Black's Creek Reservoir, Ada County

25-27 August 2004

by Harry Krueger

[The following is taken from a post I made on IBLE on 8/31/2004 and a private e-mail I sent to Cliff Weisse of 8/30/2004, as well as a personal communication received from Phil Pickering of Oregon. The specimen of the Blacks Creek Reservoir bird resides in the Archive and Collection area of the World Center for Birds of Prey, Boise.]

LTJA bill

Bill: In a super-close-up...the length of the nail (from its tip to the back edge - essentially, the darker portion of the bill) is, by measurement, exactly equal to the rest of the upper mandible, even though at first glace, optically, the picture of the bird does not seem to support that fact. This is characteristic of Long-tailed Jaeger, whereas in Parasitic the nail is shorter (perhaps 1/3) of the upper mandible.

The gonydeal angle of the lower mandible is roughly at the same point as the back edge of the nail on the upper mandible, whereas in the Parasitic Jaeger it should be about half way.


Plumage pattern: The bird does not have any of the warm, golden, brownish hue that a juv. Parasitic would be expected to show, but rather is much more grayish, with whitish, narrow feather edgings (which characteristic is not present in Parasitic Jaeger).


Also, the heavily barred coverts and flanks are characteristic of Long-taiiled Jaeger rather than Parasitic.

Overall shape: overall impression was of a delicately and proportionately shaped bird when comparing head to body, whereas Parasitic Jaeger has always seemed small headed because it is a much "bulkier/chunkier" bodied bird. Again, although the pictures may not necessary show this characteristic to its best effect, the Blacks Creek Reservoir bird was quite "round headed."

LTJA Additionally, a PAJA should have conspicuous buff chevrons on the primaries, which this bird does not have.  

The underparts on the Blacks Creek bird seem to be much lighter than on the Long-tailed Jaeger at Island Park a few days later.

LTJA tail

When the bird did take flight, it was somewhat "tern-like" in flight, although the central tail feather extensions where not clearly noted, they did not look particularly pointed from underneath.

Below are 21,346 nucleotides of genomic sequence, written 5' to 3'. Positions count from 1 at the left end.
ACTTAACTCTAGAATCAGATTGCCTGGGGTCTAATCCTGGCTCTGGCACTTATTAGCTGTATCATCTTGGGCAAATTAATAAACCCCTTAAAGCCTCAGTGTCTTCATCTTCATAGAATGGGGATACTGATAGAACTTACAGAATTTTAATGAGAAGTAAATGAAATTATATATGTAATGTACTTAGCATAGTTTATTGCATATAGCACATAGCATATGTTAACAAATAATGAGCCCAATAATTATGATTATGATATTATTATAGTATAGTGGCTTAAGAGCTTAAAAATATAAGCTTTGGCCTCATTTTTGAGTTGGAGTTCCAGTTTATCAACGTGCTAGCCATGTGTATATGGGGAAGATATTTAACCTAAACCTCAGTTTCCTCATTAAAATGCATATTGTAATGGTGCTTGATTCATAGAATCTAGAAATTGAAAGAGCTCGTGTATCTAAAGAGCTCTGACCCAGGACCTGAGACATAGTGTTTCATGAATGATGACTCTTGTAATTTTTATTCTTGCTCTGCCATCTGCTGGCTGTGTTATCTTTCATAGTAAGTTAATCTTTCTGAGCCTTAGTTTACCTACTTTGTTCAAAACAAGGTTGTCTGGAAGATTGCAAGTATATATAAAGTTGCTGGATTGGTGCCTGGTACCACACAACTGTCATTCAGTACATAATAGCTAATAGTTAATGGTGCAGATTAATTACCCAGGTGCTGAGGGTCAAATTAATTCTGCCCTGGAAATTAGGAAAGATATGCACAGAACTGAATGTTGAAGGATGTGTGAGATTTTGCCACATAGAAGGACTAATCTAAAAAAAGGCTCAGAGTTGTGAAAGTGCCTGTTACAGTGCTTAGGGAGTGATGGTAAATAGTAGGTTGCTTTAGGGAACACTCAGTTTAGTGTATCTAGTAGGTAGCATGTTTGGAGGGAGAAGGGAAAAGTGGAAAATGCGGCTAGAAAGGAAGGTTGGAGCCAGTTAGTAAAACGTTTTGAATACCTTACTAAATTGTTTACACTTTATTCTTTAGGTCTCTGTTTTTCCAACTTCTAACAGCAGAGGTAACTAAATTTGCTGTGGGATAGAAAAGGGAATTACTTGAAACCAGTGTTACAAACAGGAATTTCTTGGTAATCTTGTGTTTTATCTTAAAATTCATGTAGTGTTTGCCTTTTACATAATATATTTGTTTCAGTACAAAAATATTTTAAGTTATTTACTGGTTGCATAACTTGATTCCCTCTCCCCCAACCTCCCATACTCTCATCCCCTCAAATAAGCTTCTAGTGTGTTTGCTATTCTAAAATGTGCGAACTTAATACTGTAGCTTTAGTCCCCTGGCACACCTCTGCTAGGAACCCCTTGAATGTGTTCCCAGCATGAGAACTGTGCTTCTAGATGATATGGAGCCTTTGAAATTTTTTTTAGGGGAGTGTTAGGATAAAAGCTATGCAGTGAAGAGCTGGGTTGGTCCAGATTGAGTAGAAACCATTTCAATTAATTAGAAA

Note that the central two feathers are rounded and white tipped. This too is characteristic of Long-tailed Jaeger, while Parasitic is spiked or more pointed and not white tipped.

LTJA In the upper wing views, note that only the first two primary shafts are white (make sure you are looking at shafts, not feathers). In a Parasitic Jaeger (with which the Long-tailed Jaeger can most easily be confused), the first 3 to 5 primaries are white shafted.

Pickering's Comments:

It has the "cute" proportionately large-eyed, round-headed, slender-bodied look I find quite distinctive. As with the photos of the bird Cliff sent me [Island Park Long-tailed Jaeger of 8/28 through 9/3/2004], it also appears to have a pronounced concave area to the face in front of the eye, which at least in my experience appears to be a very good mark for Long-tailed Jaeger.

I do think it is a juvenile. The primary tips all look relatively unfrayed but also all fairly rounded, which I believe indicates a juvenile. Also, I would expect to see more substantial fraying to at least some feather tracts on an older bird in August. Relatively speaking this bird appears fairly fresh overall....At a quick look I also don't see anything about the patterning that suggests it's not a (pale-morph) juvenile [Long-tailed Jaeger].

Please note: Much of the above is also applicable to the Long-tailed Jaeger at Deer Flat NWR of 1-6 September, 2000.

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